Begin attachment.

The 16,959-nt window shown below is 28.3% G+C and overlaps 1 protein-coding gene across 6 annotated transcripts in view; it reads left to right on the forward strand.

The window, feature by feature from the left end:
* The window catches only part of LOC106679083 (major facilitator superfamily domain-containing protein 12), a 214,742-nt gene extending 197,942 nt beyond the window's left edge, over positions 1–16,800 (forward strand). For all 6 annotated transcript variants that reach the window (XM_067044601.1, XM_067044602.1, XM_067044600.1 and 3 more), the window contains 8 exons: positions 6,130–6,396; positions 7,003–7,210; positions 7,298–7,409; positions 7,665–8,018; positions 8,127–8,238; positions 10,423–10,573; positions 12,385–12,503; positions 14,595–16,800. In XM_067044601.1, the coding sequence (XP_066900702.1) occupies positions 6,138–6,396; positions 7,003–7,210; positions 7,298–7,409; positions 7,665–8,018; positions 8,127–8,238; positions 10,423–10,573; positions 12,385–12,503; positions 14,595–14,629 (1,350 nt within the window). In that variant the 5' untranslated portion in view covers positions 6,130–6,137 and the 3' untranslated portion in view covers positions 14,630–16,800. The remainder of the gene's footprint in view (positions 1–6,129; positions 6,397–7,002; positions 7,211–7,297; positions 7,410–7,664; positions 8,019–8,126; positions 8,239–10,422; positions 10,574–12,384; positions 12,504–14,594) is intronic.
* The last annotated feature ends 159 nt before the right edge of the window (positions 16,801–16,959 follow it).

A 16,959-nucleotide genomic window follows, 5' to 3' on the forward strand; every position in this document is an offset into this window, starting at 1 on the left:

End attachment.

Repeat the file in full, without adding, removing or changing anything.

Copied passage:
The 16,959-nt window shown below is 28.3% G+C and overlaps 1 protein-coding gene across 6 annotated transcripts in view; it reads left to right on the forward strand.

The window, feature by feature from the left end:
* The window catches only part of LOC106679083 (major facilitator superfamily domain-containing protein 12), a 214,742-nt gene extending 197,942 nt beyond the window's left edge, over positions 1–16,800 (forward strand). For all 6 annotated transcript variants that reach the window (XM_067044601.1, XM_067044602.1, XM_067044600.1 and 3 more), the window contains 8 exons: positions 6,130–6,396; positions 7,003–7,210; positions 7,298–7,409; positions 7,665–8,018; positions 8,127–8,238; positions 10,423–10,573; positions 12,385–12,503; positions 14,595–16,800. In XM_067044601.1, the coding sequence (XP_066900702.1) occupies positions 6,138–6,396; positions 7,003–7,210; positions 7,298–7,409; positions 7,665–8,018; positions 8,127–8,238; positions 10,423–10,573; positions 12,385–12,503; positions 14,595–14,629 (1,350 nt within the window). In that variant the 5' untranslated portion in view covers positions 6,130–6,137 and the 3' untranslated portion in view covers positions 14,630–16,800. The remainder of the gene's footprint in view (positions 1–6,129; positions 6,397–7,002; positions 7,211–7,297; positions 7,410–7,664; positions 8,019–8,126; positions 8,239–10,422; positions 10,574–12,384; positions 12,504–14,594) is intronic.
* The last annotated feature ends 159 nt before the right edge of the window (positions 16,801–16,959 follow it).

A 16,959-nucleotide genomic window follows, 5' to 3' on the forward strand; every position in this document is an offset into this window, starting at 1 on the left: